New to nonprofit accounting? No problem!
Our goal for this course is to provide you with the backbone techniques and principles to start tracking your nonprofit’s or church’s financials while keeping them as actionable and succinct as possible. Sign up here and we will send you the entire course through email.
We’re going to discuss how to track your contributions to keep your supporters happy.
Your supporters are the foundation upon which your organization operates and exists. Managing them, stewarding them, and accounting for their gifts within the fund accounting framework requires time and organization. The fact is it is also one of the most unique things about managing the finances of a nonprofit that can also be one of the biggest headaches if you aren’t prepared with a good system.
How do you track contributions separate from other income?
Many nonprofits and churches think that all income received is considered tax-deductible, but there are often a number of forms of income that they may receive that shouldn’t show up on the annual contribution statement for donors. If the donor receives goods or services in exchange for the income, such as member dues or a meal at an event, then it is important for your accounting system to also note that those transactions or portions of a transaction should not appear on contribution statements as tax-deductible. If your accounting software does not enable you to produce reports for tax-deductible and non-tax deductible income by person, it may be necessary to keep a separate log of your donations in Excel that notes the donor name, date, amount, and purpose of the donation.
Pro tip: You may also receive in-kind gifts that may be sold for silent auction items or put into use. You can read this Academy lesson to see how to account for these in-kind gifts in your accounting.
What are you required to provide to donors?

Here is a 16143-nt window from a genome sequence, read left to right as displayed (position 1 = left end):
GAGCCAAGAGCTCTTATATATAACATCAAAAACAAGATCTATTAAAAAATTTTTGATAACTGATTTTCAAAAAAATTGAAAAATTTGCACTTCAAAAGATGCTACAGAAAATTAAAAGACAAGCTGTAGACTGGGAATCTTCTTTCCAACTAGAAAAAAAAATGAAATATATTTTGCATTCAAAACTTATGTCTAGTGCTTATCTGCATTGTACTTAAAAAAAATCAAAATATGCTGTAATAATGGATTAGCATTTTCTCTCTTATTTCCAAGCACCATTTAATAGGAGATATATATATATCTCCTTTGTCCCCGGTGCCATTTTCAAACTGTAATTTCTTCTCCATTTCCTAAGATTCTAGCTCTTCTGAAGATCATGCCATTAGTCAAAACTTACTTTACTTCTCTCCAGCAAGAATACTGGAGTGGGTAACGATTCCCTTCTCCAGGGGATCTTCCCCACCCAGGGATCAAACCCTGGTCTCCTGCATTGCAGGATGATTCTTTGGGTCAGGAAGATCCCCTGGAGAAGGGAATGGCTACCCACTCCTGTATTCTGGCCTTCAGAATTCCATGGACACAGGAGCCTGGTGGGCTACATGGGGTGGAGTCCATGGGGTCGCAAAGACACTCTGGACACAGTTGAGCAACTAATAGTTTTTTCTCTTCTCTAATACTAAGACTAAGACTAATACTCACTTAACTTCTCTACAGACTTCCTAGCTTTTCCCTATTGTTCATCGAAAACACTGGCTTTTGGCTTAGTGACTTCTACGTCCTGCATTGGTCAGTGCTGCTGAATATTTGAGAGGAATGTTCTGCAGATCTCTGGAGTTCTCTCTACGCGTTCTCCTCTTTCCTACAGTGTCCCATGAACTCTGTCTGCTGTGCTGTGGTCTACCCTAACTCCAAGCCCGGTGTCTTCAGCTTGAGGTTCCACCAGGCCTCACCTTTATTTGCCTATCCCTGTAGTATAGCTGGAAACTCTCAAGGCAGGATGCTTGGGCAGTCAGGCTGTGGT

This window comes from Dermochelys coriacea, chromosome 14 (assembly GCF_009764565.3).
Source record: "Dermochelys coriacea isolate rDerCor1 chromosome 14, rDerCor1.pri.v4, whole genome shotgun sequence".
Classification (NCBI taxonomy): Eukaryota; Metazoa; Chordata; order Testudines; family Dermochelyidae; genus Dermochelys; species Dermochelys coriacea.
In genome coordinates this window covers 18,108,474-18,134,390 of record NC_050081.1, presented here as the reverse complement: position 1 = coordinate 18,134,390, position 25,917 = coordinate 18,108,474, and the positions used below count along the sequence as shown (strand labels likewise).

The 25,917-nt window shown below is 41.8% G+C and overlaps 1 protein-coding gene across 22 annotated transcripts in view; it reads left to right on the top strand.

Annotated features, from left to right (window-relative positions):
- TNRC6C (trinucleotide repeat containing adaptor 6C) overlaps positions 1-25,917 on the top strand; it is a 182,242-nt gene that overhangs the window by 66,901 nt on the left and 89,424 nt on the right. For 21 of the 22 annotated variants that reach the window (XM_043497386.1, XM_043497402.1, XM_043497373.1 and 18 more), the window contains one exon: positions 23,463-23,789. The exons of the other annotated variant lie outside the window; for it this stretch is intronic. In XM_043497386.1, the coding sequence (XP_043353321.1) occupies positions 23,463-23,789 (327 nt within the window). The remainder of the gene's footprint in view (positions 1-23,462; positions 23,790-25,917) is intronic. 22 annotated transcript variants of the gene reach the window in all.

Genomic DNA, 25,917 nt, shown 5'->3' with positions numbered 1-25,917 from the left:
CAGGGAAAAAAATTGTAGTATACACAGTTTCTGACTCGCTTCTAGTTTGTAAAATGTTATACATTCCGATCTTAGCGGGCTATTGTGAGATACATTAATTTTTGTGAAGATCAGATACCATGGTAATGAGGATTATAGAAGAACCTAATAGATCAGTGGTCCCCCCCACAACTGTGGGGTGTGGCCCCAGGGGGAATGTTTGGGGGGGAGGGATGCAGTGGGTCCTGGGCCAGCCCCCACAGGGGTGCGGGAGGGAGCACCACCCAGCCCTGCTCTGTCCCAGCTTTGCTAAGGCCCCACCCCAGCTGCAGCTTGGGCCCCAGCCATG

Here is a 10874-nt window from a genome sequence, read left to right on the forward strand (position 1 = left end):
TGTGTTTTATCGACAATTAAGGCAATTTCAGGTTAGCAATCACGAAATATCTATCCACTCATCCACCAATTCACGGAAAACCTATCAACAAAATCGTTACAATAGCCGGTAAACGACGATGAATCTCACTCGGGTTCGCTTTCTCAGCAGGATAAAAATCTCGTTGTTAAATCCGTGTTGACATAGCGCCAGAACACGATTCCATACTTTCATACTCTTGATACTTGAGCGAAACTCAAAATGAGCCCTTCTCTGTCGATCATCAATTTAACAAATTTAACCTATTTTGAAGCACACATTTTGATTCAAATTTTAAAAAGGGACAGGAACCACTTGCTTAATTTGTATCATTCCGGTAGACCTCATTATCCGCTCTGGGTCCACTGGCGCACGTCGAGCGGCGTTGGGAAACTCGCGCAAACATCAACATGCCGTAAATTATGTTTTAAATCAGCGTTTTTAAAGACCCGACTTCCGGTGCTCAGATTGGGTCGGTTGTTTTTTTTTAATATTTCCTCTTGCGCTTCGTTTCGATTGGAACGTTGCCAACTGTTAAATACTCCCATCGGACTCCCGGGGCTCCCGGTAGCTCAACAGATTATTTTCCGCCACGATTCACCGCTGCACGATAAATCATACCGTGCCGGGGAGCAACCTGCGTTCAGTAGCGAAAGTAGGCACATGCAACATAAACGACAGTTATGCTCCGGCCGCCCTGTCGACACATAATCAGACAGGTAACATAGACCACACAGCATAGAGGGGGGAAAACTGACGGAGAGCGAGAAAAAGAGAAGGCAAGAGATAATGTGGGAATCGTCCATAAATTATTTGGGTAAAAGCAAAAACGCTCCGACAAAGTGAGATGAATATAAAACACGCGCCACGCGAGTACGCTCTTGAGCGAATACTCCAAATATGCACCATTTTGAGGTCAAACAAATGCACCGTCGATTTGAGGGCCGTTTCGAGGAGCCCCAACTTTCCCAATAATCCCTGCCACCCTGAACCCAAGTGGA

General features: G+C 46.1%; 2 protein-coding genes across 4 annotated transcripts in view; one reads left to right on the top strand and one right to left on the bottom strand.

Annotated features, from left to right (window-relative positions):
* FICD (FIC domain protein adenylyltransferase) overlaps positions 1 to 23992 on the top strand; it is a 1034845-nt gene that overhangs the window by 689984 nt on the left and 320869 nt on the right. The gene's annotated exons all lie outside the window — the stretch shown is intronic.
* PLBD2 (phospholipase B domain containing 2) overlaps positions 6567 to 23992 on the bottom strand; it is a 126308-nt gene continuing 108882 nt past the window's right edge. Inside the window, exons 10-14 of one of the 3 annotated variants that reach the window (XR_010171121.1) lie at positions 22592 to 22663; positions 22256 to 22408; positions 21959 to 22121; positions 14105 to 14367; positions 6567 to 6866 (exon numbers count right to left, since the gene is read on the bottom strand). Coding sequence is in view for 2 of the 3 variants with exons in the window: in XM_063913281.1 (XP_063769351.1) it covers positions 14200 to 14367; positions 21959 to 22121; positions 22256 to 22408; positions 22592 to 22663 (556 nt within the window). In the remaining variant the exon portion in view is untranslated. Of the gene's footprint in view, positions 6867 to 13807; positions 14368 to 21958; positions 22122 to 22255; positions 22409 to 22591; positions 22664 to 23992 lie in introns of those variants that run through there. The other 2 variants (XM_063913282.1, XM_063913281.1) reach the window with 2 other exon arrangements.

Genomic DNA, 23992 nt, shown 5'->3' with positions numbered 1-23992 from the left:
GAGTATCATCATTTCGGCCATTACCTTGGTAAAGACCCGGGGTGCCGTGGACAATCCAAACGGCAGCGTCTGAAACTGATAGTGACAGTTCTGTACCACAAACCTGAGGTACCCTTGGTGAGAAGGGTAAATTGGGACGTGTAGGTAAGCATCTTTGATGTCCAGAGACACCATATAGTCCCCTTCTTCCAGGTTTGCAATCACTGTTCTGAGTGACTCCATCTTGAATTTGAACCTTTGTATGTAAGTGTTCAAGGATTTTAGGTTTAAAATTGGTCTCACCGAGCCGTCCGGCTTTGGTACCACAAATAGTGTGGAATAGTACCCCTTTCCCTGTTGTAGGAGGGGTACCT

Donors that gave contributions of $250 or more must receive a written statement from the church or nonprofit to make a tax deduction. Typically, the nonprofit sends this annually by January 31st so donors have time to file their tax returns. That being said, there is value in sending a statement to even your smallest donor to help them know their gift is appreciated and to keep in touch.
The contribution statement must include the organization’s name, the contributor’s name, the date(s) of the donation(s), and the amount(s). It must include an explanation about whether the charity provided any goods or services to the donor for the donation. For example, include a statement such as the following: “You did not receive any goods or services in connection with these contributions other than intangible religious benefits”.
While annual is required, many organizations find that actually sending monthly or quarterly statements can boost giving, when they are partnered with dynamic content that really showcases the value of your mission. Check out this recorded webinar for some ideas on how to take the stale donor receipts and uses them to your advantage.
Also a good idea? Saying thank you
Sure, it seems obvious, but when life gets busy it can easily get forgotten. If you want some tips on how to thank your donors, you can also check out these sample thank you letters.
Want to see more? Sign up here and we will send you the entire course through email. We’ll delve deeper into the subject! We’ll talk on how to set up your chart of accounts, what to manage in your accounting on a day to day basis, and so much more!
If you are dreading the headache of creating contribution statements for the new fiscal year, you don’t need to wait to finish this course. Go ahead and start a free trial of Aplos Accounting to get it done faster.